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Fouskoudis Christos | Lemnos | Biographical data
• Place of birth

Skandali, Lemnos
• Short biography

Christos Fouskoudis was born in 1923. He was a practical musician, and played the lyra professionally, from 1940 until the late 1960s. Other musicians in his family: “I was the youngest in my family – there were five of us, three boys, two girls […]. My father played the lyra. After my father, one of my brothers [Dimitris] learned to play. He was killed in Albania during the war, well, he wasn’t killed, but he wouldn’t have died if it weren’t for the war […]. He was the best musician in the family. Then another of my brothers learned [Panagiotis, born in 1911], he’s dead now […], he died only recently”.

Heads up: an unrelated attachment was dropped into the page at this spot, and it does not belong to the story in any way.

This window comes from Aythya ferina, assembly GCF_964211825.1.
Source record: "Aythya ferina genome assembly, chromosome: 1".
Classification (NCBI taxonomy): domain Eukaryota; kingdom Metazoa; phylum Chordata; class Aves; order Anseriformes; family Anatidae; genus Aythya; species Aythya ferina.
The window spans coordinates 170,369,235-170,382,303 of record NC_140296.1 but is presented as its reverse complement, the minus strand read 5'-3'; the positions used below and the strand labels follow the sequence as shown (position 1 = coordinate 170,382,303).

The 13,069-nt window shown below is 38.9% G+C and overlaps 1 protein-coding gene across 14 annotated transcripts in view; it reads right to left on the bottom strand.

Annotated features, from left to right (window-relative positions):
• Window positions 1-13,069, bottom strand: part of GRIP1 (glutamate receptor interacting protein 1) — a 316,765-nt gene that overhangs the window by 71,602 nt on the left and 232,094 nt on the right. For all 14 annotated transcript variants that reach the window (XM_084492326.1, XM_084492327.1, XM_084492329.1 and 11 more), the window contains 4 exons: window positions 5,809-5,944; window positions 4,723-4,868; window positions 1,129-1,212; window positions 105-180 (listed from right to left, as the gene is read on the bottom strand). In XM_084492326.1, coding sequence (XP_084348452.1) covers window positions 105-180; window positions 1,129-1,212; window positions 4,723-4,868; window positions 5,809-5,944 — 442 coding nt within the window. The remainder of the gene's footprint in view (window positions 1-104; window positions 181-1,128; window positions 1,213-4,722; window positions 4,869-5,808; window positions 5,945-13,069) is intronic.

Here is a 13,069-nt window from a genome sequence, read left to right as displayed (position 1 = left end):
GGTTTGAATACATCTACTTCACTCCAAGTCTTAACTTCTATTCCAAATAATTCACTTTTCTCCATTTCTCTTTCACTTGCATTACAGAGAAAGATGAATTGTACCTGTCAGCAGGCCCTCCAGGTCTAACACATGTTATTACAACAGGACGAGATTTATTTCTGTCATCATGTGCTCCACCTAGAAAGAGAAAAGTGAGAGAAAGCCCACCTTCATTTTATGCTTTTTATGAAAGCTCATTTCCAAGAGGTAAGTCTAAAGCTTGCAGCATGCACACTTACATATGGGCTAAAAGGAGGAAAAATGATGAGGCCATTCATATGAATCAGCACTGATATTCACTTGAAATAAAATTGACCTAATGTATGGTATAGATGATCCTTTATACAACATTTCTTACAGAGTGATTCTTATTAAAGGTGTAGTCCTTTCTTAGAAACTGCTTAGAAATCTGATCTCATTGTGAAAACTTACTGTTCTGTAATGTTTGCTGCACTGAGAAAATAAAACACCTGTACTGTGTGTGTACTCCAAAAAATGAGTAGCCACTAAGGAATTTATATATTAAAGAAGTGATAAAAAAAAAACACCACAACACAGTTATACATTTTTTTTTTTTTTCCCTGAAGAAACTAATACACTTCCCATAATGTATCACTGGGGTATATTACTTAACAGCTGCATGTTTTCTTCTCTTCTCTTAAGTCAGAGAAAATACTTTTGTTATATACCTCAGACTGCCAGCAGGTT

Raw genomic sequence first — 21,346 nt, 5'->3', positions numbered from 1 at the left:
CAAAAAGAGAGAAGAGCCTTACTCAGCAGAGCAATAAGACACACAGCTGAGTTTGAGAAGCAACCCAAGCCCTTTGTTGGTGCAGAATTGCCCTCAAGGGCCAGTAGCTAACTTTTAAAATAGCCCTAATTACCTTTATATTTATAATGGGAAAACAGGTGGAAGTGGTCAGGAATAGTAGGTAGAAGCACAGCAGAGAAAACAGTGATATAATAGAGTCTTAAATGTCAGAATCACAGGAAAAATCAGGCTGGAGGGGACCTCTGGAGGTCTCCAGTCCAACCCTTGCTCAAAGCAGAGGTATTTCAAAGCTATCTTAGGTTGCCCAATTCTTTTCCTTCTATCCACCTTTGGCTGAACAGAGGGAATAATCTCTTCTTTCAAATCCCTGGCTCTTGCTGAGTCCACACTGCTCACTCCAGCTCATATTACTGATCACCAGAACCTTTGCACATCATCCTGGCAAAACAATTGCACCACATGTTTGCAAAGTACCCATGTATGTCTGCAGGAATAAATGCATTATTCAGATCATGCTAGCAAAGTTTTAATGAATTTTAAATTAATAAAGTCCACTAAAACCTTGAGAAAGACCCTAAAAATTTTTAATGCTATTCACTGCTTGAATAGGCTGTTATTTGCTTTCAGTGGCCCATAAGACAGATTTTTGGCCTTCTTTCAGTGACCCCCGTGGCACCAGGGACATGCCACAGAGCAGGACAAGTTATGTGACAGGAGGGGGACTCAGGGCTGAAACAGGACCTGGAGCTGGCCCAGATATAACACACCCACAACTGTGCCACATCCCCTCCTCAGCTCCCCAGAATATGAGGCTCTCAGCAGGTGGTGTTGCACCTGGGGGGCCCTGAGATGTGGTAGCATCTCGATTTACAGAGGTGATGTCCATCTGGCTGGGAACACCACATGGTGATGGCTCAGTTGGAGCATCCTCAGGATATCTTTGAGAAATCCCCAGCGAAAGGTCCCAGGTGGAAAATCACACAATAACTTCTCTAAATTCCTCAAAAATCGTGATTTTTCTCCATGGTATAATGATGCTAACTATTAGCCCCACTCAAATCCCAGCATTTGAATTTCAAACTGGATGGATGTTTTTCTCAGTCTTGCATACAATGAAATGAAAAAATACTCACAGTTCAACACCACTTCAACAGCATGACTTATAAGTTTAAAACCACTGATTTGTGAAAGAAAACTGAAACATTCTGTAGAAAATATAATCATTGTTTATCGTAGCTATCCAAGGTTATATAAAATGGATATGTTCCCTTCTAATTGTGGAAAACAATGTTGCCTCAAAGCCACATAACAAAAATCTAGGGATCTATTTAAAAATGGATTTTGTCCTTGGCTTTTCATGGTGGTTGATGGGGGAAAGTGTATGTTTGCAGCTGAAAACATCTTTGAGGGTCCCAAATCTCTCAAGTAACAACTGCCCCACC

He was self-taught and, like most folk musicians, he took up the lyra at a young age: “[…] the lyra is a blind instrument, you can’t teach, and nobody can tell you anything, teach you, it’s a monotonous instrument. I taught myself, I didn’t take lessons anywhere. My brothers played, but that’s not how I learned, no. […]. [When] the other one learned, my [second] brother [Panagiotis] […], I was a kid, I’d get up earlier than he did in the morning […] and he’d tell me to make the tea or whatever, and I’d say “if you don’t make a lyra for me, too, I won’t make you tea”, and he said “make the tea and I’ll make you a lyra when I get up”. [His brother, Panagiotis, specialised in, and had made lyras for several local musicians.] He was the craftsman who made the lyras – [even though] both my brothers knew how – and he made me a little lyra and I went from there, on my own […]”.